Sermon Blog

Sermon - 2d Sunday After Epiphany 1/20/2019

Posted by David Yocis on

Is. 62:1-5; Ps. 36:5-10; 1 Cor. 12:1-11; John 2:1-11

The wedding in the town of Cana was the first miracle that Jesus performed.  Most of the wonders that Jesus did and are recorded in the gospels came to peple who were in desperate need – people who were sick, blind, lame, about to drown in a storm, possessed by demons, dying, even the dead.  But here there is no great crisis, other than avoiding the embarassment of throwing a big party and having the wine run out.  And Jesus was not especially eager to get involved in this problem – it’s almost as though his mother had to nudge him into it.

And yet this first miracle of Jesus is traditionally one of the three Gospel stories associated with the Epiphany, with the revelation of God’s taking human flesh in Jesus Christ.  John – who by the way never calls the miracles of Jesus “miracles,” but instead calls them signs, because they point to the deeper significance of what God is doing in the world in Jesus – John says that the significance of the water becoming wine is that “Jesus revealed his glory, and his disciples believed in him.”

In this sign Jesus reveals his glory – he reveals the presence of God in the world.  The Bible often uses the image of wine to describe the delight of the world that God is preparing for all humanity.  Isaiah says:  On Mount Zion the Lord of hosts will make for all peoples a feast of rich food, a feast of well-aged wines, and he will swallow up death forever, and wipe away the tears from all faces. (Is. 25:6-8)  This is what human beings are created for: the kingdom of God, which is like a celebration with good food and good wine that never ends and where death never separates us from one another.  And now Jesus reveals his glory: the wine of the kingdom of God is here, here at this wedding celebration in Cana, the very best wine that has been saved for the end, and now is here for everyone to drink.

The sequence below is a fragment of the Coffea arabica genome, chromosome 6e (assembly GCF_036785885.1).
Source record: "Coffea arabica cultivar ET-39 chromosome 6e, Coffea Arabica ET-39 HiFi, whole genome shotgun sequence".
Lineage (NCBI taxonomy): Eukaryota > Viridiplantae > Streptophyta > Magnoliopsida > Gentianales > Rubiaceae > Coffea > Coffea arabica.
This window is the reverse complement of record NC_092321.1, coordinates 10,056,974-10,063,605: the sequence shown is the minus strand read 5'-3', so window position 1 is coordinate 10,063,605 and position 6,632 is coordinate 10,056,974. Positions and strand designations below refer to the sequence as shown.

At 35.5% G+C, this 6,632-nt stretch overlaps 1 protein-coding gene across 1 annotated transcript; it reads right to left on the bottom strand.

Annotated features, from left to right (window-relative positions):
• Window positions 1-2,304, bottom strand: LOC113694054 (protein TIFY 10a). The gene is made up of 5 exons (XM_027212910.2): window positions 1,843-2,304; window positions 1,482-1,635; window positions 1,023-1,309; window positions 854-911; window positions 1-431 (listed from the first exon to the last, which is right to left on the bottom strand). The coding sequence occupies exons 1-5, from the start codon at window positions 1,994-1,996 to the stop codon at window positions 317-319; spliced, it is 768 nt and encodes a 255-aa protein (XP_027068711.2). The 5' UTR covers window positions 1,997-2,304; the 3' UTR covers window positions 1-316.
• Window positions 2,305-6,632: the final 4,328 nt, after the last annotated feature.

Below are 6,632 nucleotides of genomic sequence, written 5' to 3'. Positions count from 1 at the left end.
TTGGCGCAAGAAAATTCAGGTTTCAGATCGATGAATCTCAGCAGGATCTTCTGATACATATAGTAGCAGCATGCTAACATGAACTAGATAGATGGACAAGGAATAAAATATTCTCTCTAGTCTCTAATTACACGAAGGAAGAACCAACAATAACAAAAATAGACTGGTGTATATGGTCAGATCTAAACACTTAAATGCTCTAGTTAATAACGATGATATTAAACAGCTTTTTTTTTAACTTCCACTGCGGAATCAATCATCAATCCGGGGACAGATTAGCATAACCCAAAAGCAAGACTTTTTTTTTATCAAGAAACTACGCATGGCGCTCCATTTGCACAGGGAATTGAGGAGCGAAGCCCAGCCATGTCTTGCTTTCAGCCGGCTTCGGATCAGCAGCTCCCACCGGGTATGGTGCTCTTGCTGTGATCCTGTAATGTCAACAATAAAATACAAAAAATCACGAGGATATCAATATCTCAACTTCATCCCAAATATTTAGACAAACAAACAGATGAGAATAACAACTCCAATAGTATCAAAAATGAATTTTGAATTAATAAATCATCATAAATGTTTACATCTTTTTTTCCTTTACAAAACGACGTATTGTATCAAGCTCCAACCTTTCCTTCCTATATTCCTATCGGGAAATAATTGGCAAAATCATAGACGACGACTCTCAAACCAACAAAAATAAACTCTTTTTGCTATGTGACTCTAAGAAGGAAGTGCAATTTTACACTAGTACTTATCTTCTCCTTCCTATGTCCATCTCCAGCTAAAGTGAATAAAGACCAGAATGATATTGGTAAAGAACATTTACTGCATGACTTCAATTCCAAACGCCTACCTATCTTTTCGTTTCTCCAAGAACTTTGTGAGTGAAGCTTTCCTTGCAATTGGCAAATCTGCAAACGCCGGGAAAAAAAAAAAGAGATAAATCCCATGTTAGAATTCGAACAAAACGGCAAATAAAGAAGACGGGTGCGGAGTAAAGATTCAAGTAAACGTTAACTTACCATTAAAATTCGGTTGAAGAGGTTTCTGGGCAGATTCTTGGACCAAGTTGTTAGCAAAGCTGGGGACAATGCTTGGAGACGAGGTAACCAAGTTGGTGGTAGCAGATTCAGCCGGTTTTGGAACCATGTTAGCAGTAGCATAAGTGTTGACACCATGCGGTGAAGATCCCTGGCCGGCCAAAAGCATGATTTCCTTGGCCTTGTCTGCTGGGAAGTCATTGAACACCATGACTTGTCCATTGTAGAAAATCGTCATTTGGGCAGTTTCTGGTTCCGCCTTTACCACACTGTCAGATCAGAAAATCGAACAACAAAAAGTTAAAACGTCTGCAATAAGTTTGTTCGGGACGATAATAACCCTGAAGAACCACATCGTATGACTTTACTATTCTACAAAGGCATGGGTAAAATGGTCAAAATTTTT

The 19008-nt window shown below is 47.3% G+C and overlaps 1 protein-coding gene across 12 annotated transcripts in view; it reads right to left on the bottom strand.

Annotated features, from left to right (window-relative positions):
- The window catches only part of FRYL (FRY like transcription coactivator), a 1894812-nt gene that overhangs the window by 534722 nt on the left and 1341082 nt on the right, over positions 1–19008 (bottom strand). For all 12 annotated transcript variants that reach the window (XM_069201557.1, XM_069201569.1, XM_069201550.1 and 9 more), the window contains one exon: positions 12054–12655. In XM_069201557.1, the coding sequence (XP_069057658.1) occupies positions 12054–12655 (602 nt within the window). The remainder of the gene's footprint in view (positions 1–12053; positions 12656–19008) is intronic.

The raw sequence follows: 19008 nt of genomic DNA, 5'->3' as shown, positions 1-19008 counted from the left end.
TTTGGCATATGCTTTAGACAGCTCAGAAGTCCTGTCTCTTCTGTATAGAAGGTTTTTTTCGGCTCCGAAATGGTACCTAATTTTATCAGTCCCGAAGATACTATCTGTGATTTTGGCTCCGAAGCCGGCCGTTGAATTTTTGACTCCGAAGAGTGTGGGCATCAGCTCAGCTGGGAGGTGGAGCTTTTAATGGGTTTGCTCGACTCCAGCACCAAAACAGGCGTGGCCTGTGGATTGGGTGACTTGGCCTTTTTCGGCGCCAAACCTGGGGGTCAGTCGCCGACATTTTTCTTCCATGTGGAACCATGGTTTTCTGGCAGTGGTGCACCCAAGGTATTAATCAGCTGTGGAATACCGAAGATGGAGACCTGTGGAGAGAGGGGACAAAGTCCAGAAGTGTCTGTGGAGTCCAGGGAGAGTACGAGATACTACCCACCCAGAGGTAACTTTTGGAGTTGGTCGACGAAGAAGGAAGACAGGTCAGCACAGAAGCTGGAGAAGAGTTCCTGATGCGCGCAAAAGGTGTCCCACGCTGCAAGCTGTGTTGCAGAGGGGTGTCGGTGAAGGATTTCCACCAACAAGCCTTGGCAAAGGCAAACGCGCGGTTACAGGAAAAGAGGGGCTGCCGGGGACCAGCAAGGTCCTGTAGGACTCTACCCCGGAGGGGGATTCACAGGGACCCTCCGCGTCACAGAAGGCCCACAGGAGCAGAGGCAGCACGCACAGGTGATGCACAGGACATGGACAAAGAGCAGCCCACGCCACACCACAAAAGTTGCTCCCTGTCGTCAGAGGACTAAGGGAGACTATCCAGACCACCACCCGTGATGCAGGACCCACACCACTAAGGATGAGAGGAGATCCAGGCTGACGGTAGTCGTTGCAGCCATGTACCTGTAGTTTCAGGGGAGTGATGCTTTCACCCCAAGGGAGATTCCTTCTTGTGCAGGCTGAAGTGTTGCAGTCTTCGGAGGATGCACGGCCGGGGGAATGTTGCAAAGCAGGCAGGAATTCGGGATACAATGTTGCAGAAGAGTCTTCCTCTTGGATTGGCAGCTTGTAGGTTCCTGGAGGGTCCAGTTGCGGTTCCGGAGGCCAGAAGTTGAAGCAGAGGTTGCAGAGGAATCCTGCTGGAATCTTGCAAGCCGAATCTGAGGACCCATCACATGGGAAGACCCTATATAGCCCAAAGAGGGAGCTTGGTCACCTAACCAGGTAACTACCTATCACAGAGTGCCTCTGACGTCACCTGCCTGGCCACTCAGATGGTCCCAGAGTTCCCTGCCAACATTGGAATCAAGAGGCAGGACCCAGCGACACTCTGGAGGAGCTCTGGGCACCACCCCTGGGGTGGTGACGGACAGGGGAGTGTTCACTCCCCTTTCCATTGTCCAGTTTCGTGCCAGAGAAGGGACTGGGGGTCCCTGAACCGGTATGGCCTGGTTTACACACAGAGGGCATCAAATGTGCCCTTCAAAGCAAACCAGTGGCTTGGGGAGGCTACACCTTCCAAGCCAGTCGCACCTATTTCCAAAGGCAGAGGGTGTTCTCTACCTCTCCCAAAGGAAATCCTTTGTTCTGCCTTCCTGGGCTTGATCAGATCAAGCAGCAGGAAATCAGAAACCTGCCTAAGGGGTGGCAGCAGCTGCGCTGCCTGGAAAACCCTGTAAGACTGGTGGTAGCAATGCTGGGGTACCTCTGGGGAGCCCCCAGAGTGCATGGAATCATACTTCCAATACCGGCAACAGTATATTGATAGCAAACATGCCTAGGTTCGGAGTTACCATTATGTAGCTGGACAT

And the Bible also often describes the coming kingdom with the image of a wedding feast.  Isaiah uses this image in today’s first reading: like a bridegroom rejoices over his bride, so God will rejoice over God’s people.  The book of Revelation ends with the wedding feast of the Lamb of God, where God is finally united forever with his beloved people.  “The kingdom of God is like a wedding feast” – how many of the parables of Jesus start that way?

And what does Jesus use to make this fine wine served at a wedding feast – this sign of the arrival of the kingdom of God?  Water from stone purification jars used for washings, little baptisms, that were commonly done in Jewish homes in those days to ensure that people and things are ritually clean.  God provided this ancient way of expressing our need for forgiveness and being renewed and made clean before God – and now Jesus uses this water and transforms it into a sign of the transforming and eternal presence of the loving God.

Here at this wedding feast, the wedding of two unnamed people, it doesn’t matter who they are, they could be anyone.  Here at this wedding feast, where Jesus has been invited to attend, Jesus gives them a taste, an experience, not just of good wine that they’re probably already too drunk to appreciate, but of the glory of God who promises us so much more.  Jesus invites the wedding guests at Cana to participate right now in the Wedding Feast to come, where every tear is wiped away, where the families of the earth are joined together, where love is supreme, where all the families of the earth are joined together to celebrate the love in their midst that will never end.

Christians are people from the future – people who have seen, and who have experienced, the kingdom that is to come.  In a world where the kingdom has not yet arrived – where death has not yet been abolished, where every tear has not yet been wiped away and in fact where new tears continue to be shed, where the peoples of the earth have not yet been joined together in an unending covenant of love, but where new walls and deeper divides among people seem to be popping up every day – in this world Christians say that we have seen the future that God has promised us.  And not only have we seen it, we have experienced it, we have tasted it and felt it, we have practiced living in the presence of Jesus, we have eaten the bread and drunk from the cup of Jesus’s life and been transformed ourselves into something of what, one day, God has promised everyone can become.  We have had an Epiphany, and we believe.